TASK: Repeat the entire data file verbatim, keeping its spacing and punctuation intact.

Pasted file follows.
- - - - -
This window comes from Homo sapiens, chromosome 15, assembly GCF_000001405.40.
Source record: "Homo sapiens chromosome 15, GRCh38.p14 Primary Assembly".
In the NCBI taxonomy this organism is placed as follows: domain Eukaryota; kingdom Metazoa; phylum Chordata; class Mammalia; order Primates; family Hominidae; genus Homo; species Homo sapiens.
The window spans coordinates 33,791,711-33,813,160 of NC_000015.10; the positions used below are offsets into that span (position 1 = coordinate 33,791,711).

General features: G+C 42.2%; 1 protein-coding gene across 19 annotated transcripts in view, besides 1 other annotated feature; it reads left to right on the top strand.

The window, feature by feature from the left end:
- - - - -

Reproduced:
This window comes from Homo sapiens, chromosome 15, assembly GCF_000001405.40.
Source record: "Homo sapiens chromosome 15, GRCh38.p14 Primary Assembly".
In the NCBI taxonomy this organism is placed as follows: domain Eukaryota; kingdom Metazoa; phylum Chordata; class Mammalia; order Primates; family Hominidae; genus Homo; species Homo sapiens.
The window spans coordinates 33,791,711-33,813,160 of NC_000015.10; the positions used below are offsets into that span (position 1 = coordinate 33,791,711).

General features: G+C 42.2%; 1 protein-coding gene across 19 annotated transcripts in view, besides 1 other annotated feature; it reads left to right on the top strand.

The window, feature by feature from the left end: